Leading Global Virtual Teams

A Global Virtual Team (GVT) is any work team that must communicate and collaborate to reach a common objective, but are separated by geographic distance (including time zones) and social distance (differences in language, power, culture.)   

In this article we focus on managing the multiple facets of distance in global teams.  

Working Across Boundaries  

Working with people who are not in the same country, let alone in the same room as you are, creates boundaries that extend far beyond geographical distance. Time zone automatically requires team leaders to use greater care in coordinating meetings. Language, deep-rooted values and beliefs learned  from an early age, upbringing, cultural environment, personal experience, and social class can all affect communication and expectations when a workforce convenes.   

A common byproduct of social distance is misattribution, which all humans do when they are trying to  assimilate to new data; Individuals are more likely to attribute behavior to personal traits rather than environmental influences.  

Consider the scenario: An incredibly talented senior executive from Latin America with a proven performance record of accomplishment gives a presentation to his global team in English. The  presentation does not go well – he struggles to express himself in English and gives only the basic facts  for a complex new project he is proposing. When questioned, he is hesitant to disagree with the other  senior leaders and does not present persuasive arguments in support of his ideas. To make matters  worse, the presentation is delivered via screen sharing app only, so the meeting participants are unable  to gain reassurance from the presenter’s facial expressions and body language. The other  executives may walk away from the call doubting the presenter’s competency in his role.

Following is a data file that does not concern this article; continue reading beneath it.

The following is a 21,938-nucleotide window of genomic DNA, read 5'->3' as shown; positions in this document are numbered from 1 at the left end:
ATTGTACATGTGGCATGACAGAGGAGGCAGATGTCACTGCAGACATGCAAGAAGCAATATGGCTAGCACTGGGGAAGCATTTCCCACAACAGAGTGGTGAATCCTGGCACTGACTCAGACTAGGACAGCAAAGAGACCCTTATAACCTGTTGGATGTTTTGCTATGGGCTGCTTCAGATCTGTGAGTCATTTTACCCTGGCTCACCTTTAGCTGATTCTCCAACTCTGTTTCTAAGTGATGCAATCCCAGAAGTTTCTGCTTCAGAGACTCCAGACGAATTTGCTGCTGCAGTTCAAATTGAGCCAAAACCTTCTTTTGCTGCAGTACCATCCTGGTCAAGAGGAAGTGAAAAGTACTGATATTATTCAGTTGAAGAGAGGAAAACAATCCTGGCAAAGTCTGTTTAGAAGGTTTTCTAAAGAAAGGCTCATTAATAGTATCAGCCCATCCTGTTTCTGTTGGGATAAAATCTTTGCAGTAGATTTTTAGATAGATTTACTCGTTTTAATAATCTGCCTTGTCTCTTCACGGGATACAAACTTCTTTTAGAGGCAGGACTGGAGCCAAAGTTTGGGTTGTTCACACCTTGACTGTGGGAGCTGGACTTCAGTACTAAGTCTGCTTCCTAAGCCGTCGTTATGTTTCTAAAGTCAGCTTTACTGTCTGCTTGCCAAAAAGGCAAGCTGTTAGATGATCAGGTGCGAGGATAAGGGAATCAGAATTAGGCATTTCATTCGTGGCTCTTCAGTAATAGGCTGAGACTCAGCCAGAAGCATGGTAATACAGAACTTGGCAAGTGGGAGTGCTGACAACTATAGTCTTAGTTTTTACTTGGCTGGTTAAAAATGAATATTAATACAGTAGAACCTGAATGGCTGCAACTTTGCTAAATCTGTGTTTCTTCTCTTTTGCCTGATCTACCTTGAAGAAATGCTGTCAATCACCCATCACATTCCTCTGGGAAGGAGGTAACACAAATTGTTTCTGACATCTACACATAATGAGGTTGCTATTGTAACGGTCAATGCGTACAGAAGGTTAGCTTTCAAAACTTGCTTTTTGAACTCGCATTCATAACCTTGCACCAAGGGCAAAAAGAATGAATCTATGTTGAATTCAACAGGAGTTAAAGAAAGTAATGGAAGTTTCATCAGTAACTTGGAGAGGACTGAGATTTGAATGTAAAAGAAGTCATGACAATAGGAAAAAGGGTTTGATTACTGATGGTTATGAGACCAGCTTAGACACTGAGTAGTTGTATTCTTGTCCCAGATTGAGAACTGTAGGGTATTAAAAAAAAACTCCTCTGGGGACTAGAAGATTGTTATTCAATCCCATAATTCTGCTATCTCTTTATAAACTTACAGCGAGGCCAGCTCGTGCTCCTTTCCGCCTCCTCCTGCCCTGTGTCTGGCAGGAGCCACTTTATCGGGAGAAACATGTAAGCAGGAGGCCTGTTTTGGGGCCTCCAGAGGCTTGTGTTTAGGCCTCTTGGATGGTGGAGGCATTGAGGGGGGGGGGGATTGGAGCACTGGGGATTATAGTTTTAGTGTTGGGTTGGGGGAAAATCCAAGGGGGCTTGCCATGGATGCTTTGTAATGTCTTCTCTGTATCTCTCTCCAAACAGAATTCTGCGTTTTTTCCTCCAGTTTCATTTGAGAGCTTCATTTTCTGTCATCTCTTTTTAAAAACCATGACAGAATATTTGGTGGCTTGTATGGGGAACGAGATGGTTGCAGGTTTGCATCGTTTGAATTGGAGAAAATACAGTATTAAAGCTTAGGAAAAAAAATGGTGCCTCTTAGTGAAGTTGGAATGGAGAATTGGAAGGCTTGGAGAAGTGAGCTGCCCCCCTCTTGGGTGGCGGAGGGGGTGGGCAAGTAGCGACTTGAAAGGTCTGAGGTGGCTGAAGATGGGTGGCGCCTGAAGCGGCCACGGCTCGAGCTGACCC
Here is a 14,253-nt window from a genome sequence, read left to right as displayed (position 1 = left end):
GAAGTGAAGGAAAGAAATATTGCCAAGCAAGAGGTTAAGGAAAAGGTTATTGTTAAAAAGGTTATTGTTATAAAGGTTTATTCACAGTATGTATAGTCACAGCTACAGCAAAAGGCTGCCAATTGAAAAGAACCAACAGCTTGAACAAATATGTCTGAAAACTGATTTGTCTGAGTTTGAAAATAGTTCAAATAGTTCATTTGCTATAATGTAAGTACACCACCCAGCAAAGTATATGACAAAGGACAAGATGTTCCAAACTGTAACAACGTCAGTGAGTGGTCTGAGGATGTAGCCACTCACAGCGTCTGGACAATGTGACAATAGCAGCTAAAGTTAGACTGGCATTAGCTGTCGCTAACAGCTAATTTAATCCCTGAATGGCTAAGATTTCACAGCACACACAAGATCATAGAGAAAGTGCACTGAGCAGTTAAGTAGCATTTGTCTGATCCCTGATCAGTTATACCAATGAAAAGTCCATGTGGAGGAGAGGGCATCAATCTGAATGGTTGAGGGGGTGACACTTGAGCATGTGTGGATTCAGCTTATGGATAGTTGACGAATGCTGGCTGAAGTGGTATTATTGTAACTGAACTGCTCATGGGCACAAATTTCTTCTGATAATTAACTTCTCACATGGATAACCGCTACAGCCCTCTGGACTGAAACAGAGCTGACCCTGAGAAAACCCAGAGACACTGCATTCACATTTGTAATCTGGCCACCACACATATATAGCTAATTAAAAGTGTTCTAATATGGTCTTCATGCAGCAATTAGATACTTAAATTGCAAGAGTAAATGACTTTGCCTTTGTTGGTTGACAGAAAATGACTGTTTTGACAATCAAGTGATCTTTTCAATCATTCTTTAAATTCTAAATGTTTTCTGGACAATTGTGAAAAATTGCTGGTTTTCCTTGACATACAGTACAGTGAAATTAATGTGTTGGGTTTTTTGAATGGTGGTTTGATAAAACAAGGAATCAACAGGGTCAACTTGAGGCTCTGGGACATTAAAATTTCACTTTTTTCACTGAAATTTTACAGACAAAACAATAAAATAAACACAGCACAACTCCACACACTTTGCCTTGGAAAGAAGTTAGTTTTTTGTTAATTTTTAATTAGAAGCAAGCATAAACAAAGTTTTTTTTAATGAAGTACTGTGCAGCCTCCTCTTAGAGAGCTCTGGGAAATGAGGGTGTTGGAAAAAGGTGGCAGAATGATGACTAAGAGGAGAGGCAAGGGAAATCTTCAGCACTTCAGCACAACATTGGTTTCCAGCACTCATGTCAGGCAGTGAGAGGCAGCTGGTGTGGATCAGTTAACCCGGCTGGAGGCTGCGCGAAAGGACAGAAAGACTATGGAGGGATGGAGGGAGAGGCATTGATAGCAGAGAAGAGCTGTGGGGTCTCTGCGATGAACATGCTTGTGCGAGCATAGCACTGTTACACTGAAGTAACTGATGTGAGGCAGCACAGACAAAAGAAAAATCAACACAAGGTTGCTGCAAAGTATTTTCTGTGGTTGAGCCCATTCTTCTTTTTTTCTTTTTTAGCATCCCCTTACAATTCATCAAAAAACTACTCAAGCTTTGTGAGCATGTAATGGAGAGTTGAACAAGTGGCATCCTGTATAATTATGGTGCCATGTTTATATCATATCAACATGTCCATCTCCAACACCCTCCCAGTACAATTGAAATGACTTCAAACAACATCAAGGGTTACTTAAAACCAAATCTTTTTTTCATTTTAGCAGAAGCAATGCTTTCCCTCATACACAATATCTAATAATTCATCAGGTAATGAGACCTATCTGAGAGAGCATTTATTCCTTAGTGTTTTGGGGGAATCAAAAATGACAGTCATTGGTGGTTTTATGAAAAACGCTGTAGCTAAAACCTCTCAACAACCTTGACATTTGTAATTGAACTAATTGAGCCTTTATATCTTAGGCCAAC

In this scenario, people unfairly attributed incompetence to this executive without considering the difficulties inherent in a foreign language. Lack of English fluency was perceived to signify a lack of competence. Social distance and misattribution are directly correlated.   

Bridging the Social Distance  

PMs/Leaders will not always have the luxury of designing their own teams. Most often, leaders inherit existing teams and are left to figure out how to make the best of what they have been given.   

There are two common challenges related to the structure of the groups: problematic subgroups and imbalance within the groups. When multiple members of a group work in different sites, they often develop an intense sense of allegiance with each other. This allegiance can come at a cost, however. Such groups often identify as underdogs and unconsciously resent the person designated to lead them,  particularly if that person is in another country. 

Furthermore, people tend to categorize along geographical lines. Without meaning to, they use the  primal distinction between “us” and “them” to orient themselves as they complete tasks with distance colleagues.